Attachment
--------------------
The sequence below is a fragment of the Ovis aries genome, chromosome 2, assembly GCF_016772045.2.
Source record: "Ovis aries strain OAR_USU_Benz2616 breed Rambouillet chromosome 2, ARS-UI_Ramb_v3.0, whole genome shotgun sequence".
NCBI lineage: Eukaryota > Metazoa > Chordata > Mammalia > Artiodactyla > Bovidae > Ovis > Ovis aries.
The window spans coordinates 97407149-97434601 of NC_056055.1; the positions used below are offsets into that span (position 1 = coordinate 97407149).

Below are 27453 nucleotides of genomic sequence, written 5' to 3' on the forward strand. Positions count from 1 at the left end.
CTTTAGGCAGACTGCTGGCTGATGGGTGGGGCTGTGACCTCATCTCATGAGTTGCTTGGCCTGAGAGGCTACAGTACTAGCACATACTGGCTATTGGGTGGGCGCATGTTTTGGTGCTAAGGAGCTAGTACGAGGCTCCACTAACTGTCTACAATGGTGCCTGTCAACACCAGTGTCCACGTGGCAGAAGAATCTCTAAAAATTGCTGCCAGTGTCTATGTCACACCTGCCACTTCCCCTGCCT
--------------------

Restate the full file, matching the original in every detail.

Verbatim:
The sequence below is a fragment of the Ovis aries genome, chromosome 2, assembly GCF_016772045.2.
Source record: "Ovis aries strain OAR_USU_Benz2616 breed Rambouillet chromosome 2, ARS-UI_Ramb_v3.0, whole genome shotgun sequence".
NCBI lineage: Eukaryota > Metazoa > Chordata > Mammalia > Artiodactyla > Bovidae > Ovis > Ovis aries.
The window spans coordinates 97407149-97434601 of NC_056055.1; the positions used below are offsets into that span (position 1 = coordinate 97407149).

Below are 27453 nucleotides of genomic sequence, written 5' to 3' on the forward strand. Positions count from 1 at the left end.
CTTTAGGCAGACTGCTGGCTGATGGGTGGGGCTGTGACCTCATCTCATGAGTTGCTTGGCCTGAGAGGCTACAGTACTAGCACATACTGGCTATTGGGTGGGCGCATGTTTTGGTGCTAAGGAGCTAGTACGAGGCTCCACTAACTGTCTACAATGGTGCCTGTCAACACCAGTGTCCACGTGGCAGAAGAATCTCTAAAAATTGCTGCCAGTGTCTATGTCACACCTGCCACTTCCCCTGCCT